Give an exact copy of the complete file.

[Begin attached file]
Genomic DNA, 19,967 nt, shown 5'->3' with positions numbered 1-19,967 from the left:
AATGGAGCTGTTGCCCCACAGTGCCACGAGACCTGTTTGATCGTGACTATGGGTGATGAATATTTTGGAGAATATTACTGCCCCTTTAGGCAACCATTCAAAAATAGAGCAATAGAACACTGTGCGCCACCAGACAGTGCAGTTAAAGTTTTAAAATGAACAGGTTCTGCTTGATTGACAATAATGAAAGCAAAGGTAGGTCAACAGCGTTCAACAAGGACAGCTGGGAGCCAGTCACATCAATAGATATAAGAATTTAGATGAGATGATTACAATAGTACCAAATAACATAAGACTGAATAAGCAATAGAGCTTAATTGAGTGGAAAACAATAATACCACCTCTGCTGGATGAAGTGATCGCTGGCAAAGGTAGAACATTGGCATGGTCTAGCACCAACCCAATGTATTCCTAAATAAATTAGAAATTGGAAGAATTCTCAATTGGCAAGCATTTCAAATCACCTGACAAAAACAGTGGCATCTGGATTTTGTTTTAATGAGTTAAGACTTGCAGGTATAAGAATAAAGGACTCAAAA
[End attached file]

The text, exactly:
Genomic DNA, 19,967 nt, shown 5'->3' with positions numbered 1-19,967 from the left:
AATGGAGCTGTTGCCCCACAGTGCCACGAGACCTGTTTGATCGTGACTATGGGTGATGAATATTTTGGAGAATATTACTGCCCCTTTAGGCAACCATTCAAAAATAGAGCAATAGAACACTGTGCGCCACCAGACAGTGCAGTTAAAGTTTTAAAATGAACAGGTTCTGCTTGATTGACAATAATGAAAGCAAAGGTAGGTCAACAGCGTTCAACAAGGACAGCTGGGAGCCAGTCACATCAATAGATATAAGAATTTAGATGAGATGATTACAATAGTACCAAATAACATAAGACTGAATAAGCAATAGAGCTTAATTGAGTGGAAAACAATAATACCACCTCTGCTGGATGAAGTGATCGCTGGCAAAGGTAGAACATTGGCATGGTCTAGCACCAACCCAATGTATTCCTAAATAAATTAGAAATTGGAAGAATTCTCAATTGGCAAGCATTTCAAATCACCTGACAAAAACAGTGGCATCTGGATTTTGTTTTAATGAGTTAAGACTTGCAGGTATAAGAATAAAGGACTCAAAA